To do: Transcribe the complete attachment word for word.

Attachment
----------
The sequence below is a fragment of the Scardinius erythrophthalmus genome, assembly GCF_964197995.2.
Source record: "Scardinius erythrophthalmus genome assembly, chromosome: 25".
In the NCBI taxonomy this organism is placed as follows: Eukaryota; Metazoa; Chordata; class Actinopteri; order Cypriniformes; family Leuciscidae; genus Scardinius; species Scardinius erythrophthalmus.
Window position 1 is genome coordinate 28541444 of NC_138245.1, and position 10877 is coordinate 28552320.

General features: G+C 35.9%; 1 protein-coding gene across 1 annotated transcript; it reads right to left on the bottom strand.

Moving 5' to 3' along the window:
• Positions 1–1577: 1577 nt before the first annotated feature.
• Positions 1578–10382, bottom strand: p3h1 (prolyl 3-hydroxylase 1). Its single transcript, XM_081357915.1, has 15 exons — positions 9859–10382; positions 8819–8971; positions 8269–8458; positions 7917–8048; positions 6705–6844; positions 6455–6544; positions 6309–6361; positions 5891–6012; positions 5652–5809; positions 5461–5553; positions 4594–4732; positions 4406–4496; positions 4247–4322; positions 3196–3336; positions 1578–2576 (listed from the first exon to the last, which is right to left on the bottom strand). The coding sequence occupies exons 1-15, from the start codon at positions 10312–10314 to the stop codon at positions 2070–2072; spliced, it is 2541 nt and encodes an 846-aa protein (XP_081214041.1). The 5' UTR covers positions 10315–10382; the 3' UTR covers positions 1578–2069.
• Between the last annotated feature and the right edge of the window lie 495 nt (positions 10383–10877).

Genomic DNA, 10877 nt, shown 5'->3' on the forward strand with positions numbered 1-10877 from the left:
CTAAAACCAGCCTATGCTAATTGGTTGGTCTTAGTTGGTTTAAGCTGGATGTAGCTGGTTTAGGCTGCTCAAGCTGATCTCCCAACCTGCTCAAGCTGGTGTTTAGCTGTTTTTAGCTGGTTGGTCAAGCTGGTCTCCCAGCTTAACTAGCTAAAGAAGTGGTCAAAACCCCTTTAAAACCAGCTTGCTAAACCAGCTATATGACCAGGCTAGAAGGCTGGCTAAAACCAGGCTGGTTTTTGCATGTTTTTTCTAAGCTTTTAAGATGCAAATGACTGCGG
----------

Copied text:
The sequence below is a fragment of the Scardinius erythrophthalmus genome, assembly GCF_964197995.2.
Source record: "Scardinius erythrophthalmus genome assembly, chromosome: 25".
In the NCBI taxonomy this organism is placed as follows: Eukaryota; Metazoa; Chordata; class Actinopteri; order Cypriniformes; family Leuciscidae; genus Scardinius; species Scardinius erythrophthalmus.
Window position 1 is genome coordinate 28541444 of NC_138245.1, and position 10877 is coordinate 28552320.

General features: G+C 35.9%; 1 protein-coding gene across 1 annotated transcript; it reads right to left on the bottom strand.

Moving 5' to 3' along the window:
• Positions 1–1577: 1577 nt before the first annotated feature.
• Positions 1578–10382, bottom strand: p3h1 (prolyl 3-hydroxylase 1). Its single transcript, XM_081357915.1, has 15 exons — positions 9859–10382; positions 8819–8971; positions 8269–8458; positions 7917–8048; positions 6705–6844; positions 6455–6544; positions 6309–6361; positions 5891–6012; positions 5652–5809; positions 5461–5553; positions 4594–4732; positions 4406–4496; positions 4247–4322; positions 3196–3336; positions 1578–2576 (listed from the first exon to the last, which is right to left on the bottom strand). The coding sequence occupies exons 1-15, from the start codon at positions 10312–10314 to the stop codon at positions 2070–2072; spliced, it is 2541 nt and encodes an 846-aa protein (XP_081214041.1). The 5' UTR covers positions 10315–10382; the 3' UTR covers positions 1578–2069.
• Between the last annotated feature and the right edge of the window lie 495 nt (positions 10383–10877).

Genomic DNA, 10877 nt, shown 5'->3' on the forward strand with positions numbered 1-10877 from the left:
CTAAAACCAGCCTATGCTAATTGGTTGGTCTTAGTTGGTTTAAGCTGGATGTAGCTGGTTTAGGCTGCTCAAGCTGATCTCCCAACCTGCTCAAGCTGGTGTTTAGCTGTTTTTAGCTGGTTGGTCAAGCTGGTCTCCCAGCTTAACTAGCTAAAGAAGTGGTCAAAACCCCTTTAAAACCAGCTTGCTAAACCAGCTATATGACCAGGCTAGAAGGCTGGCTAAAACCAGGCTGGTTTTTGCATGTTTTTTCTAAGCTTTTAAGATGCAAATGACTGCGG